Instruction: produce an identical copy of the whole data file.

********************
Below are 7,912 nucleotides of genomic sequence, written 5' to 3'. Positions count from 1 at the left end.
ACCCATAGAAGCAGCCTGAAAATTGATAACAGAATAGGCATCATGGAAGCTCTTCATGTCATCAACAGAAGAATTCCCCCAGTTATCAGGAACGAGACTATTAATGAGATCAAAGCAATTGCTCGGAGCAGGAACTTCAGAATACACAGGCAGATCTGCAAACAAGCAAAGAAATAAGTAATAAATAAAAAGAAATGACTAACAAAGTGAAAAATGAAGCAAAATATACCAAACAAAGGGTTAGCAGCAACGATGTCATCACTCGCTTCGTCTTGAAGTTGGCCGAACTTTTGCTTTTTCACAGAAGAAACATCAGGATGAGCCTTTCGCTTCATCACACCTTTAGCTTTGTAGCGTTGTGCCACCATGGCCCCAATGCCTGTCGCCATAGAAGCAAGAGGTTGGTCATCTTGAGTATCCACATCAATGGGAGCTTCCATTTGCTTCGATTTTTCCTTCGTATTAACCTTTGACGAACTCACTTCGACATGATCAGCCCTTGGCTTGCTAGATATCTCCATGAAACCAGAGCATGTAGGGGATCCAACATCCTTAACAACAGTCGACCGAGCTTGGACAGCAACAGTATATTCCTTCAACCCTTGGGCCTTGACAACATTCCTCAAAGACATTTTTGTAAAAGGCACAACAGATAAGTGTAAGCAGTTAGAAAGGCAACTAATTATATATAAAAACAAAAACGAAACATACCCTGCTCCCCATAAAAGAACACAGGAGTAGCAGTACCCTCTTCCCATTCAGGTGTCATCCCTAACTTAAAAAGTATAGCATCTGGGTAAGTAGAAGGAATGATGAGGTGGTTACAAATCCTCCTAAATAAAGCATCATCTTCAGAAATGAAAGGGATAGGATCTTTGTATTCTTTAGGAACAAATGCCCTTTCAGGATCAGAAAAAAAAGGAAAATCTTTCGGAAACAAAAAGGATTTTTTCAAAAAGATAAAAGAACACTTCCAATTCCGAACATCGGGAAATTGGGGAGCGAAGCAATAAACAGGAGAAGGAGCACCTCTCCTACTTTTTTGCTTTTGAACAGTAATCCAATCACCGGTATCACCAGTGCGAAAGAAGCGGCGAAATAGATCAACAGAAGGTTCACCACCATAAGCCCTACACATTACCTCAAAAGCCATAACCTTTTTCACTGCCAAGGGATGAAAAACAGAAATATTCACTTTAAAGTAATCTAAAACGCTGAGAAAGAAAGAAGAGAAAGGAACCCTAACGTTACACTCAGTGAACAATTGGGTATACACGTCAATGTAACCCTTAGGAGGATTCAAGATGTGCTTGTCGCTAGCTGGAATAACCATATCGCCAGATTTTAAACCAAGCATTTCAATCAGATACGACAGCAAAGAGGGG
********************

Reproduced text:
Below are 7,912 nucleotides of genomic sequence, written 5' to 3'. Positions count from 1 at the left end.
ACCCATAGAAGCAGCCTGAAAATTGATAACAGAATAGGCATCATGGAAGCTCTTCATGTCATCAACAGAAGAATTCCCCCAGTTATCAGGAACGAGACTATTAATGAGATCAAAGCAATTGCTCGGAGCAGGAACTTCAGAATACACAGGCAGATCTGCAAACAAGCAAAGAAATAAGTAATAAATAAAAAGAAATGACTAACAAAGTGAAAAATGAAGCAAAATATACCAAACAAAGGGTTAGCAGCAACGATGTCATCACTCGCTTCGTCTTGAAGTTGGCCGAACTTTTGCTTTTTCACAGAAGAAACATCAGGATGAGCCTTTCGCTTCATCACACCTTTAGCTTTGTAGCGTTGTGCCACCATGGCCCCAATGCCTGTCGCCATAGAAGCAAGAGGTTGGTCATCTTGAGTATCCACATCAATGGGAGCTTCCATTTGCTTCGATTTTTCCTTCGTATTAACCTTTGACGAACTCACTTCGACATGATCAGCCCTTGGCTTGCTAGATATCTCCATGAAACCAGAGCATGTAGGGGATCCAACATCCTTAACAACAGTCGACCGAGCTTGGACAGCAACAGTATATTCCTTCAACCCTTGGGCCTTGACAACATTCCTCAAAGACATTTTTGTAAAAGGCACAACAGATAAGTGTAAGCAGTTAGAAAGGCAACTAATTATATATAAAAACAAAAACGAAACATACCCTGCTCCCCATAAAAGAACACAGGAGTAGCAGTACCCTCTTCCCATTCAGGTGTCATCCCTAACTTAAAAAGTATAGCATCTGGGTAAGTAGAAGGAATGATGAGGTGGTTACAAATCCTCCTAAATAAAGCATCATCTTCAGAAATGAAAGGGATAGGATCTTTGTATTCTTTAGGAACAAATGCCCTTTCAGGATCAGAAAAAAAAGGAAAATCTTTCGGAAACAAAAAGGATTTTTTCAAAAAGATAAAAGAACACTTCCAATTCCGAACATCGGGAAATTGGGGAGCGAAGCAATAAACAGGAGAAGGAGCACCTCTCCTACTTTTTTGCTTTTGAACAGTAATCCAATCACCGGTATCACCAGTGCGAAAGAAGCGGCGAAATAGATCAACAGAAGGTTCACCACCATAAGCCCTACACATTACCTCAAAAGCCATAACCTTTTTCACTGCCAAGGGATGAAAAACAGAAATATTCACTTTAAAGTAATCTAAAACGCTGAGAAAGAAAGAAGAGAAAGGAACCCTAACGTTACACTCAGTGAACAATTGGGTATACACGTCAATGTAACCCTTAGGAGGATTCAAGATGTGCTTGTCGCTAGCTGGAATAACCATATCGCCAGATTTTAAACCAAGCATTTCAATCAGATACGACAGCAAAGAGGGG